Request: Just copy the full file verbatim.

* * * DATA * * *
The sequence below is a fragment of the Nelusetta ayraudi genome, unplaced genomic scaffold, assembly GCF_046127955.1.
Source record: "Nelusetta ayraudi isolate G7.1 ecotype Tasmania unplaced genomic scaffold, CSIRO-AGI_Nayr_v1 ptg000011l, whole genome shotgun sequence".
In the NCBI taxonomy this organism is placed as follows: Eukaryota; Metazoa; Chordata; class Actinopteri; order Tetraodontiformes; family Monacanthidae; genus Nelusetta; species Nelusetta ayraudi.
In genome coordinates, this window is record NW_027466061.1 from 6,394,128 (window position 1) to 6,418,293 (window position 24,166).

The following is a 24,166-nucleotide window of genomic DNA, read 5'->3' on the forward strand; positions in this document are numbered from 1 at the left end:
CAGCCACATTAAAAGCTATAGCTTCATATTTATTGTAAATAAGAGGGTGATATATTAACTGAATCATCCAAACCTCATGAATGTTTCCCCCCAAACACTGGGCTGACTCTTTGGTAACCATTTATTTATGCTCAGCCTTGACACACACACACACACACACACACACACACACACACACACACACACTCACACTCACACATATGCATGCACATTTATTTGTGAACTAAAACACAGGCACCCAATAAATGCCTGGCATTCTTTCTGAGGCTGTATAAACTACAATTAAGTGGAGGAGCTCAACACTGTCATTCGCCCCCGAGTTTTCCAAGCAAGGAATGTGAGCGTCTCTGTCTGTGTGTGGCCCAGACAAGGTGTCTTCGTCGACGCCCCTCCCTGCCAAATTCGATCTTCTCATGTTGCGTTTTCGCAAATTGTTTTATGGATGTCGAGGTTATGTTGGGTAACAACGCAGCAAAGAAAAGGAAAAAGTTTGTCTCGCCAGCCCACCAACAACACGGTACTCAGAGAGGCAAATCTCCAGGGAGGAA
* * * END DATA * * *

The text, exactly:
The sequence below is a fragment of the Nelusetta ayraudi genome, unplaced genomic scaffold, assembly GCF_046127955.1.
Source record: "Nelusetta ayraudi isolate G7.1 ecotype Tasmania unplaced genomic scaffold, CSIRO-AGI_Nayr_v1 ptg000011l, whole genome shotgun sequence".
In the NCBI taxonomy this organism is placed as follows: Eukaryota; Metazoa; Chordata; class Actinopteri; order Tetraodontiformes; family Monacanthidae; genus Nelusetta; species Nelusetta ayraudi.
In genome coordinates, this window is record NW_027466061.1 from 6,394,128 (window position 1) to 6,418,293 (window position 24,166).

The following is a 24,166-nucleotide window of genomic DNA, read 5'->3' on the forward strand; positions in this document are numbered from 1 at the left end:
CAGCCACATTAAAAGCTATAGCTTCATATTTATTGTAAATAAGAGGGTGATATATTAACTGAATCATCCAAACCTCATGAATGTTTCCCCCCAAACACTGGGCTGACTCTTTGGTAACCATTTATTTATGCTCAGCCTTGACACACACACACACACACACACACACACACACACACACACACACACTCACACTCACACATATGCATGCACATTTATTTGTGAACTAAAACACAGGCACCCAATAAATGCCTGGCATTCTTTCTGAGGCTGTATAAACTACAATTAAGTGGAGGAGCTCAACACTGTCATTCGCCCCCGAGTTTTCCAAGCAAGGAATGTGAGCGTCTCTGTCTGTGTGTGGCCCAGACAAGGTGTCTTCGTCGACGCCCCTCCCTGCCAAATTCGATCTTCTCATGTTGCGTTTTCGCAAATTGTTTTATGGATGTCGAGGTTATGTTGGGTAACAACGCAGCAAAGAAAAGGAAAAAGTTTGTCTCGCCAGCCCACCAACAACACGGTACTCAGAGAGGCAAATCTCCAGGGAGGAA